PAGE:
News, Opinion Pieces, Reviews

Sunday Musings – Tyres, Tyres, Tyres Part 4

Michelin experts checking tyre pressure to ensure that the tyres are properly inflated

This is a follow up piece of my tyre review articles. Do check out my earlier articles to get a better context of the story.

Just the other day, my wife saw a patch of oil on the drive-way, she started complaining that my car was leaking oil again. In actual fact, the first time she saw a patch on my driveway was due to a slow diesel leak along the fuel line, so my car wasn’t really leaking oil.

She called me while I was at work to inform me of the oil stain and I made a point to check the current parking spot where I parked my car to see if there was a patch and lo and behold, there was one, although it wasn’t large.

I drove to the nearest shop which was opened at the time and found a tyre shop in Puchong. The workers were already closing up but they were kind enough to jack my car up to do a quick inspection and what we found wasn’t an oil leak from the engine but rather from my front left absorber. It seemed that it had literally ejaculated all of the oil inside it.

Yes, that is right, my front absorber was leaking and leaking bad. This gave me the opportunity to upgrade to a set of coilovers and after a couple of weeks, I finally received it. Being very happy I brought it to my local mechanic to get it installed.

Now what has this got to do with tyres? Well actually it did sort of relate but let me get to the point. After installing the front shocks, the one thing that my mechanic pointed out that my tyres were indeed rubbing against the springs! Due to GoodYear’s tyre design which made the sidewall portrude out, it ended up rubbing the springs. But that wasn’t the only case. The rims offset as well as the diameter of the spring all played a role in it and I had to settle with a 5mm spacer for my rims.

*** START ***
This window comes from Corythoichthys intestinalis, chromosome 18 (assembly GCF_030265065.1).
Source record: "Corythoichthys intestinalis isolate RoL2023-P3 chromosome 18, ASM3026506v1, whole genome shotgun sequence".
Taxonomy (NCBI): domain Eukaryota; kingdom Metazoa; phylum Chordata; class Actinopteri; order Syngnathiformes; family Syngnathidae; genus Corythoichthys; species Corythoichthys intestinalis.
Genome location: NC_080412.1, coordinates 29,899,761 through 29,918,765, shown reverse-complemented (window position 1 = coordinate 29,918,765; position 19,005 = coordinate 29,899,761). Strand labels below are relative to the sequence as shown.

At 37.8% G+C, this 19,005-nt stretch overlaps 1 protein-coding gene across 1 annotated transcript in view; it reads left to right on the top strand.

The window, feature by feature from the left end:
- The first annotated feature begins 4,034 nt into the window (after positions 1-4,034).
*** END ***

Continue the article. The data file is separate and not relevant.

Next issue that we faced was that the rear shocks were too low, couple that with the extra 5mm offset (due to the spacer), whenever I go over large bumps or undulations on the highway, my rear tyres would rub against the fenders. Yes, I was running 265mm width tyres when it was advised that the widest I should be going was 255mm.

I guess my point is that whenever you decide to select your rims, tyres and suspensions, make sure that you get them all within spec of your car. Especially the offset, the right tyre width and thickness. Sometimes having a nice flushed look is good but it may not be as practical especially with how poor our road conditions are.

The few key things you need to understand is what is the offset range your car’s model can accommodate, the width of the rim which will also determine the width of the tyres you will be getting followed by the rest of the tyre specs.

So before you get “poisoned” by your mates or by the guy in the tyre shop trying to offload a set of rims on you, be sure to have a guide available or book marked on your mobile device.

  • Read Part 0 of my tyre review series
  • Read Part 1 of my tyre review series
  • Read Part 2 of my tyre review series
  • Read Part 3 of my tyre review series

*This is the personal opinion of the writer and does not necessarily represent the views of